Highway safety issues of older drivers in Kansas : final report.
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Highway safety issues of older drivers in Kansas : final report.

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    Final report; Aug. 2006-May 2009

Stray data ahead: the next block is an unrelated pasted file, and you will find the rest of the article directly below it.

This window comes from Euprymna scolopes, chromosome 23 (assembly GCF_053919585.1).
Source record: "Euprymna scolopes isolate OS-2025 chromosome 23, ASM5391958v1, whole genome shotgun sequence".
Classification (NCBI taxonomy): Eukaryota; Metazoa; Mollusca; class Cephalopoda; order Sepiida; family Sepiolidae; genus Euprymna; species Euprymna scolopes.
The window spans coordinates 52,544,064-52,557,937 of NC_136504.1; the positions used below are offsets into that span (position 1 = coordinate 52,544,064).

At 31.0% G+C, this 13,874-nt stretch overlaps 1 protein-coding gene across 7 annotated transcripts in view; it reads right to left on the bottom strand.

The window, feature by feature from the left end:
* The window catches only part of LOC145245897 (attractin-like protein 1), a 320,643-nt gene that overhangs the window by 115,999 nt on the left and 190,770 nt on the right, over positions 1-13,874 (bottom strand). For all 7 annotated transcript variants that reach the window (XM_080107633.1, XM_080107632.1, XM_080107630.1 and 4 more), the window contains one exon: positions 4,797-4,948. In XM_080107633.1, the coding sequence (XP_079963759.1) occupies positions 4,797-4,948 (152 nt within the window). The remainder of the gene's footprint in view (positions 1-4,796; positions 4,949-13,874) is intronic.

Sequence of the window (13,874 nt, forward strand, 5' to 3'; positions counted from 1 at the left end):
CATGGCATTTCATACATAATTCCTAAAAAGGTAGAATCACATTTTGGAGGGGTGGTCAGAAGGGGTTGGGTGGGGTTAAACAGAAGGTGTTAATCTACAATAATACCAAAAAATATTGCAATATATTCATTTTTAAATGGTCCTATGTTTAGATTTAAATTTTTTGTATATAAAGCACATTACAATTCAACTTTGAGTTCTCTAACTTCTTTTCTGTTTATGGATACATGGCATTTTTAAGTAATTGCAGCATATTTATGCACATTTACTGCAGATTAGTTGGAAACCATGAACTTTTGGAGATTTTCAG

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    The older population (>65 years) numbered 36.8 million in the United States in 2005. By 2030, the number is estimated to be 71.5 million, almost twice as many. An increase in the older population means an increase in older drivers as well. As a result of the natural aging process, the possibility of older drivers being involved in crashes and sustaining severe injuries increases, according to past findings. The objective of this study was to identify characteristics of older drivers involved in crashes in Kansas as well as associated safety issues, which can be used to suggest potential countermeasures for improving safety. A detailed characteristic analysis was carried out for older, middle-aged, and younger drivers involved in crashes, using crash data obtained from the Kansas Department of Transportation (KDOT), and comparisons were made among the groups. However, the characteristic analysis had no basis with regard to injury severity and hence, univariate statistical analysis was carried out to highlight these severities. In addition, a survey was conducted focusing on identifying older-driver behaviors, potential problems, and level of exposure to various conditions. From the severity analysis, it was found that injury severity of older drivers in crashes occurring on rural roads were significantly higher compared to those on urban roads. Therefore, a detailed analysis was carried out using the decomposition method and ordered probit modeling to identify contributing factors leading to the situation. According to the findings, the number of older male drivers involved in crashes was higher compared to older female drivers, even though older driver licensees’ data indicate the opposite. Most of the older-driver-involved crashes occurred under good environmental conditions and at intersections. A majority of older drivers had difficulties associated with left- turn maneuvering and preferred to avoid high-traffic roads and other demanding conditions. Exposure to inclement weather conditions and difficulties associated with merging, diverging, and identifying speeds and distance of oncoming traffic have led to higher crash propensity. Crashes occurring at rural arterials and at hill crests were critical in causing severe injuries. In rural areas, driving in the wrong direction, failing to comply with traffic signs and signals, and speeding were identified as frequent contributing factors in severe crashes.
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